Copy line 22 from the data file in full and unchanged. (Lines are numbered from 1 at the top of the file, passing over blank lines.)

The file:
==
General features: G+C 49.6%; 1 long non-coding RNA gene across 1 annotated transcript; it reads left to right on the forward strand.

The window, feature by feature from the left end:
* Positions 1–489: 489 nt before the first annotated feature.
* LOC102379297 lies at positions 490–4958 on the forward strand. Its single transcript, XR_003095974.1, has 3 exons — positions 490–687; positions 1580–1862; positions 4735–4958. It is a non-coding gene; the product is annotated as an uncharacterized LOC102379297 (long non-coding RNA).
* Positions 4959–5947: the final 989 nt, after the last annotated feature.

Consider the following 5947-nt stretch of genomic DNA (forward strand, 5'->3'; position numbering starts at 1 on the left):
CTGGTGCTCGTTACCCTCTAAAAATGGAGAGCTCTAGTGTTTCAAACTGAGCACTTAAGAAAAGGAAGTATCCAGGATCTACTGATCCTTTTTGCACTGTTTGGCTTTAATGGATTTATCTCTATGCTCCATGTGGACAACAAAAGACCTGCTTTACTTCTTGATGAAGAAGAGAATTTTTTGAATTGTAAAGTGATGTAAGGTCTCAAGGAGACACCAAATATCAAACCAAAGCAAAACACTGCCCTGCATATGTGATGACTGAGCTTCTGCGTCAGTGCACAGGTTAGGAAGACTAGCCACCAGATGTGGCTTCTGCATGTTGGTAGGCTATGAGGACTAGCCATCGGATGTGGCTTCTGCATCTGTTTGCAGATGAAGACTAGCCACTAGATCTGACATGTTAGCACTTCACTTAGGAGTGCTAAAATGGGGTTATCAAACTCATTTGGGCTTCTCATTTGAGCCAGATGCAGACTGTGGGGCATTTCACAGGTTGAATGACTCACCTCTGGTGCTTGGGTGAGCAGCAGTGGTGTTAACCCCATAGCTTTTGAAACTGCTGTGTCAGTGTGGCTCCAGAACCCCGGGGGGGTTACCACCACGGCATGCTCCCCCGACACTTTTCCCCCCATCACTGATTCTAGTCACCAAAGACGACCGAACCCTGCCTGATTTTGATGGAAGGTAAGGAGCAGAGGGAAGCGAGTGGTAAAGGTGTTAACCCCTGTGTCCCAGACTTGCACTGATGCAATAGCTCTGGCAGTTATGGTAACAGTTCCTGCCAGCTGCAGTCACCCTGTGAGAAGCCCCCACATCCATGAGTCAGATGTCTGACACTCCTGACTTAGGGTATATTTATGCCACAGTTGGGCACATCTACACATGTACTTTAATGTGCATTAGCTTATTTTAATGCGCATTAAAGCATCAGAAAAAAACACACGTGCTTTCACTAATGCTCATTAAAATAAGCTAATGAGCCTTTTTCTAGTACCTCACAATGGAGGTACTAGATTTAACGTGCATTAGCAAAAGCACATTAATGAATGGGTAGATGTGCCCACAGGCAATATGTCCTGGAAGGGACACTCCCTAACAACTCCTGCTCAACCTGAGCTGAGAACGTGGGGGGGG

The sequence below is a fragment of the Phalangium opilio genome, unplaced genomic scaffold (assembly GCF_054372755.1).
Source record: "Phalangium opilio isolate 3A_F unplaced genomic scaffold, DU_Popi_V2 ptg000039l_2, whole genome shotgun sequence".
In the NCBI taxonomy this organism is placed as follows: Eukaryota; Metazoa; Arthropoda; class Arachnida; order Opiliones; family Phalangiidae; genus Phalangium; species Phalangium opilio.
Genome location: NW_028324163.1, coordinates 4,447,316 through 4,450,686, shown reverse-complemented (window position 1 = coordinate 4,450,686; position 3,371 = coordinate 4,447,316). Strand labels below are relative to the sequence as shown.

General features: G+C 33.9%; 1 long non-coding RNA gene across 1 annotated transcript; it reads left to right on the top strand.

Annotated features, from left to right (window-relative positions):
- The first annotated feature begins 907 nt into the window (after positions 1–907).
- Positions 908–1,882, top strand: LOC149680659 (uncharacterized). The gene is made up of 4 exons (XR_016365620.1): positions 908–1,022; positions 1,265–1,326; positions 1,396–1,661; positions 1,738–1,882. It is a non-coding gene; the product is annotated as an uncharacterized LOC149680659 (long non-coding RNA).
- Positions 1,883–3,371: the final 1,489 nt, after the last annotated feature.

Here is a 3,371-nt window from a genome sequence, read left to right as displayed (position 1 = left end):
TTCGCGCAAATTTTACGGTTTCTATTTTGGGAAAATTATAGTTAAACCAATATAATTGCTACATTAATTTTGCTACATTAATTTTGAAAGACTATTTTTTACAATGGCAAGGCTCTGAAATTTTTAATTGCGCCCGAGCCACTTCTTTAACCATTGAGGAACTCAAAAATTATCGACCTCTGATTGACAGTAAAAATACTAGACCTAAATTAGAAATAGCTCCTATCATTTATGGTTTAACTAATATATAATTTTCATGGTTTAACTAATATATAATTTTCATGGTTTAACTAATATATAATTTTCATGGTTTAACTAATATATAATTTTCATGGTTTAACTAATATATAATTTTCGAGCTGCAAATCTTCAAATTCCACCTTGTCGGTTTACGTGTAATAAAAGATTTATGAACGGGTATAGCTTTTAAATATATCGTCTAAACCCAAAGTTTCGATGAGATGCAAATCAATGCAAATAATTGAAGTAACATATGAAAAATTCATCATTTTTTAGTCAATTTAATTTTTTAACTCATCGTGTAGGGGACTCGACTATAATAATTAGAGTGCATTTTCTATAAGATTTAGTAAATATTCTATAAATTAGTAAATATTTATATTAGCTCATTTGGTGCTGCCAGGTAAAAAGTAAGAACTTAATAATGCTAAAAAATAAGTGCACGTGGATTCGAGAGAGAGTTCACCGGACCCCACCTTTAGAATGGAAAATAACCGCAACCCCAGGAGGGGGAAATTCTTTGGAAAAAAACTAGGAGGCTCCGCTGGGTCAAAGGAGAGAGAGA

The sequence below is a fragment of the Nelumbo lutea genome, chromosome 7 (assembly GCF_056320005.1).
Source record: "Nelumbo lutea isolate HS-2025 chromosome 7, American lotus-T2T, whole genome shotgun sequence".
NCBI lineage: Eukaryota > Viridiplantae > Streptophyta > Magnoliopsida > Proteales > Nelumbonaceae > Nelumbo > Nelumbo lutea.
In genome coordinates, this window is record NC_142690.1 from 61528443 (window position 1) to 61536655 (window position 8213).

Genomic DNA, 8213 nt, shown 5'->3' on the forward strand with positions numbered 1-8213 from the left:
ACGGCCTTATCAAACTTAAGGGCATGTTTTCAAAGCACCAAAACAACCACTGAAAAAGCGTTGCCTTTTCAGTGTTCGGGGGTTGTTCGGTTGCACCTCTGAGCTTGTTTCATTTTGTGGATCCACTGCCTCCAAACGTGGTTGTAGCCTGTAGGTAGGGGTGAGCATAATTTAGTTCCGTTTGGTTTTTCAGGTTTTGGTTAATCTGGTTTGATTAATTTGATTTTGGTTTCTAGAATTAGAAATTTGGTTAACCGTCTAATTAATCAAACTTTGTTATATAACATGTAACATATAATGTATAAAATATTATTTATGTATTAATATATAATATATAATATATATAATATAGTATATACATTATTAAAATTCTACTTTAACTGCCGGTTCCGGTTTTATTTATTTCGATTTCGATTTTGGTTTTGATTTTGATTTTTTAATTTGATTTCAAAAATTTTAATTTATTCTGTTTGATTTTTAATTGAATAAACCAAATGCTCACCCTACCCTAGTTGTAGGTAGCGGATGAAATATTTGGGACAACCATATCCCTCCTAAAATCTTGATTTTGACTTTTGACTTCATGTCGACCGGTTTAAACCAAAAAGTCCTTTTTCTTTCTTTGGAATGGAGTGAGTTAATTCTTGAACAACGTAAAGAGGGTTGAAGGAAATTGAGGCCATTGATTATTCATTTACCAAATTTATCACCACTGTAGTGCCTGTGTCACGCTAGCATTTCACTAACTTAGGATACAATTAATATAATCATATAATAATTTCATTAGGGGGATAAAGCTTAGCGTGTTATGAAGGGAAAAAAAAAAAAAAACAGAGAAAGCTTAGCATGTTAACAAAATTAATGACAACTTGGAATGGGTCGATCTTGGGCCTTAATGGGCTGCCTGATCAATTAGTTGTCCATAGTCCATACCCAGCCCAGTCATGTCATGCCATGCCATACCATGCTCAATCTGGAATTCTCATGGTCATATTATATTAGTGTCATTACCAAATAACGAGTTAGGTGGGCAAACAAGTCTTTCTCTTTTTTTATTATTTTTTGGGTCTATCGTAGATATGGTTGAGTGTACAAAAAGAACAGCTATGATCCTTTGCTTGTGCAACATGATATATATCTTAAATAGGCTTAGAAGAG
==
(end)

In genome coordinates, this window is record NC_142690.1 from 61528443 (window position 1) to 61536655 (window position 8213).